Pens notebook: Therrien cherishes time in Pittsburgh
For the third time over the past 10 months, former Penguins coach Michel Therrien was in Pittsburgh as coach of the Montreal Canadiens. The visits haven't become routine just yet.
“It's special, you know, every time I come to Pittsburgh,” said Therrien, who guided the Penguins to the 2008 Stanley Cup Final during the final full season of his three-plus-year stint as coach. “First off, I've got great friends here. And it brings back lots of memories working with those young kids at the time — they're a lot more mature now — but that was a special place for me in the NHL. I really enjoyed being a part of it.”
Therrien has earned a reputation as a disciplinarian dedicated to on-ice structure. Defenseman Brooks Orpik said that was what the organization needed when Therrien was promoted from the Baby Penguins to Pittsburgh's coach in December 2005.
“A guy who's really passionate about what he does,” Orpik said. “You might not always agree with the way he does things, but at the end of the day you realize that his No. 1 goal is to win hockey games.
“He's very detail-oriented when it comes to systems — and if you do make a mistake, he's going to point it out to you, whether you like or not. He's a guy who definitely holds you accountable, and that goes a long way.”
Therrien was coach when the Sidney Crosby/Evgeni Malkin-led Penguins first made the playoffs in 2007. He was fired in February 2009 — four months before the franchise won its third Stanley Cup under Dan Bylsma.
Tomas Vokoun skated up and down the ice. The Penguins backup goalie played pucks behind his net with his stick and moved them on to fictional teammates. He even slid back and forth across his crease as if he was stopping pucks — at times, while wearing his helmet.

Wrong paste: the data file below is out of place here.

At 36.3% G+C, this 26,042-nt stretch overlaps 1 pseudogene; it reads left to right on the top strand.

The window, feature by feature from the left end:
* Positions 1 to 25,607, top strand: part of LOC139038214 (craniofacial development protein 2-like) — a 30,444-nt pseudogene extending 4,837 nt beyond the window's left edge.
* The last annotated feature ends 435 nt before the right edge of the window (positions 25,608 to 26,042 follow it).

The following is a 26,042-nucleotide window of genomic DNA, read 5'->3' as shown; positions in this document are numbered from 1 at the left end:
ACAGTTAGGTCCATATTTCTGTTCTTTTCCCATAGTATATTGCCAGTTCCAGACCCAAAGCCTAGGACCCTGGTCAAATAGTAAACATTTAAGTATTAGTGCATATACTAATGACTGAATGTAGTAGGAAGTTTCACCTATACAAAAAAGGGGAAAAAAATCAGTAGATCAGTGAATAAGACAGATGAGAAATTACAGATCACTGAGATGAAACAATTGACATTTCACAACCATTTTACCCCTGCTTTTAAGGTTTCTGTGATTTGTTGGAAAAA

Although Volkoun did not face any live shots, the early-morning Wednesday workout was a positive step in returning from the blood clot in his pelvis that has prevented him from playing this season.
Vokoun was not made available to the media, but Bylsma relayed that Vokoun said he “felt great” and has been in good spirits.
“He was out there kind motoring around without any shots or anything, but hopefully soon enough his blood levels will return to normal and he can move on, hopefully, to taking some shots.”
Vokoun was taken off blood thinners last week. When his ailment was announced in September, the timetable for a return was 3-6 months.
Sidney Crosby did not accept Team Canada's captaincy for the upcoming Winter Olympics without showing proper respect to Chicago's Jonathan Toews.
Crosby called Toews, captain of the Blackhawks' Stanley Cup clubs in 2010 and 2013, before taking on the national team role offered by Team Canada coach Mike Babcock last week.
“Crosby wanted to make sure it was OK with (Toews) because of the fact that he's won a couple of Cups,” Babcock told reports in Detroit on Wednesday.
Crosby's Canada captaincy was announced by Hockey Canada on Sunday. Toews is a Team Canada alternate, along with Nashville defenseman Shea Weber.